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Laurens, Minister Plenipotentiary for negotiating a peace; and Thomas Jefferson, with the same rank, each received a salary of $11,111 per annum. William Carmichael, “Secretary to the Embassy at the Court of Madrid,” and Francis Dana, Minister of the United States at the Court of St. Petersburg, each received $4,444.40 per annum. Charles W. F. Dumas, “Agent of the United States at the Hague," received $920; William Temple Franklin, “Secretary to the honorable Benjamin Franklin,” $1,300; Lewis R. Morris, "first under Secretary in the Office for Foreign Affairs,” $800; Peter L. Du Ponceau, “Second Under Secretary in the Office for foreign affairs,” $700; John P. Tetend, “Clerk and Interpreter of the French Language,” $500; Walter Stone,“ Clerk,” $500; making a total of $73,244.*

Livingston left the business of the Department in the hands of the Under Secretary, Lewis R. Morris ;* but Morris was without authority

* Department of State MS, archives.

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to act, and August 19, 1783, a resolution was introduced in Congress to the effect that it was highly important that a Secretary be appointed, and that, pending such action, the papers of the office be disposed of temporarily, so that the members of Congress might have access to them. Morris, who is represented to have been a personal friend of Livingston's,* severed his connection with the office soon after Livingston left; and early in March, 1784, Henry Remsen, jr., was elected Under Secretary and put in charge of the papers. From the time of Livingston's departure until the arrival of his successor, John Jay, the functions of the Department were practically suspended.

Notice having been received from Franklin that Jay intended leaving France for America in April, 1784, Gerry nominated him in Congress for Secretary of Foreign Affairs, and he was elected. He took the oath of office and entered on his duties September 21, 1784. Rem

* Department of State MS, archives,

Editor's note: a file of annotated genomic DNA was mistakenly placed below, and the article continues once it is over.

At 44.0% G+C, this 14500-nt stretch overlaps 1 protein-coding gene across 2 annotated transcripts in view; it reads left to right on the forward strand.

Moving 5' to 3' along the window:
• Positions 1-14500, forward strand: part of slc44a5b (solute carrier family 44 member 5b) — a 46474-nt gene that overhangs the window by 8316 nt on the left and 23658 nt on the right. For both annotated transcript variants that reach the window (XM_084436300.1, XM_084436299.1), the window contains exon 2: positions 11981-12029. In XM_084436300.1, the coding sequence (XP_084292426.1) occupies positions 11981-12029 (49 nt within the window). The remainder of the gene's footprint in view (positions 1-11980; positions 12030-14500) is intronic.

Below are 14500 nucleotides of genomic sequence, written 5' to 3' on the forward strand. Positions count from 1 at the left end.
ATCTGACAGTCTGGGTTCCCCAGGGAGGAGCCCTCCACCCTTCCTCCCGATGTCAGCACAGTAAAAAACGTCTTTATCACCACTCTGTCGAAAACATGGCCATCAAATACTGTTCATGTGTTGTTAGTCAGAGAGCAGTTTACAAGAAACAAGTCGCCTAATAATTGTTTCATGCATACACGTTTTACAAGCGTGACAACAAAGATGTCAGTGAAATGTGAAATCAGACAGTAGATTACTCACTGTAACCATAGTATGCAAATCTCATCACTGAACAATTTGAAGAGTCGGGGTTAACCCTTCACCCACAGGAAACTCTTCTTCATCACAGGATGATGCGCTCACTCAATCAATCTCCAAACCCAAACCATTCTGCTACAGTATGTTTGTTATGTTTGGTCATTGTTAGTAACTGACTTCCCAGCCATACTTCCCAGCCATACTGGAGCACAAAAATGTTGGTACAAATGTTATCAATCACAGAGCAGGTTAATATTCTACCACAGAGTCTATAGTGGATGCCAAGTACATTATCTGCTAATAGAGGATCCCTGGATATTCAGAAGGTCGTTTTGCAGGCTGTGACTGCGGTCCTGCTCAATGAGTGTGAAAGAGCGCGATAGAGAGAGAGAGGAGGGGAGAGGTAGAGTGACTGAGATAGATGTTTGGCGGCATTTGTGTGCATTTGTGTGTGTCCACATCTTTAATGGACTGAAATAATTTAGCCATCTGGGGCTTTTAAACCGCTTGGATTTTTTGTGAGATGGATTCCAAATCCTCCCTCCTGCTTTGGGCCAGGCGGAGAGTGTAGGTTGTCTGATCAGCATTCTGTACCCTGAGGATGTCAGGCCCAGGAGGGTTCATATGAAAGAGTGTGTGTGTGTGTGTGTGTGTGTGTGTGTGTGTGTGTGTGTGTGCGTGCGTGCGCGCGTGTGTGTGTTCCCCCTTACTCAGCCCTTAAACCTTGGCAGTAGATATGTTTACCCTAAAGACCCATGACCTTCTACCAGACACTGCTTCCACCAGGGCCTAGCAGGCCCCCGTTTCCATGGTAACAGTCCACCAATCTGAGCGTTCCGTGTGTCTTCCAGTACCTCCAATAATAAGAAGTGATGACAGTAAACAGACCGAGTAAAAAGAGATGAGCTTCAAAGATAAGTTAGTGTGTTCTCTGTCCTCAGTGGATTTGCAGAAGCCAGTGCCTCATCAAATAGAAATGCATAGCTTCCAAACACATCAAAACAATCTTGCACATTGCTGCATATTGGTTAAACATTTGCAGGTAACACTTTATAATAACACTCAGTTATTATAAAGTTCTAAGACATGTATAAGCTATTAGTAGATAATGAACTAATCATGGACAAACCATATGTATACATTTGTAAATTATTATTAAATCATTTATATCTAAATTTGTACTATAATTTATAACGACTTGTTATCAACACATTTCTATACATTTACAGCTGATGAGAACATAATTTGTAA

sen was continued as Under Secretary; but Jay deemed the arrangement of one Secretary and clerks advisable, and he was given authority to return to that plan.*

Jay had hardly taken control before he wrote to the President of Congress (January 23, 1785):

I have some reason, Sir, to apprehend that I have come into the office of Secretary for foreign affairs with Ideas of its Duties & Rights somewhat different from those which seem to be entertained by Congress.*

He accordingly asked for instructions, and the duties of the Department were defined by Congress. It was resolved, February 11, 1785, that

All communications as well to as from the United States in Congress assembled, on the subject of foreign affairs, be made through the Secretary for the department of foreign affairs; and that all letters, memorials or other papers on the subject of foreign affairs, for the United States in Congress assembled, be addressed to him.

Resolved, That all papers written in a foreign language, which may in future be communicated to Congress from the office of the department of foreign affairs, shall be accompanied with a translation into English.

* Department of State MS. archives.

Resolved, That the Secretary for the department of foreign affairs be and he is hereby authorized, to appoint an interpreter, whose duty it shall be to translate all such papers as may be referred to him, as well by the United States in Congress assembled as by Committees of Congress, the secretary for the department of foreign affairs, the secretary of Congress, the board of treasury, or the secretary for the department of war; and who shall be entitled to receive such allowance as the secretary for foreign affairs may think sufficient, not to exceed the annual pay of a clerk in the office; and who, previous to his entering on his duty as interpreter, shall take the oath of fidelity, and the oath of office, prescribed in an ordinance passed on the 27th day of January last, a registry of which oaths shall be kept in the office of the secretary of Congress.*

The Secretary still had no power to take important action without the authority of Congress. To carry on boundary negotiations with the Spanish Minister, for instance, it was necessary that he should have full powers from

*Secret Journals of Congress, III, 527.

Congress, and August 29, 1786, they were conferred upon him—

To treat, adjust, conclude and sign with don Diego de Gardogui, encargado de negocios of his catholic Majesty whatever articles, compacts and conventions may be necessary for establishing and fixing the boundaries between the territories of the said United States and those of his catholic majesty, whatever articles compacts and conventions may be necessary for establishing and fixing the boundaries between the territories of the said United States and those of his catholick majesty, and for promoting the general harmony and mutual interest of the two nations.

He was, however, charged to inform Congress what propositions were made to him before he agreed to any of them.

All the treaties had thus far been negotiated under instructions from Congress by our Ministers abroad. Their ratification by Congress was announced by proclamation. The approval of the representatives of at least nine States was necessary under the Confederation for ratification.

The Constitution of the United States had

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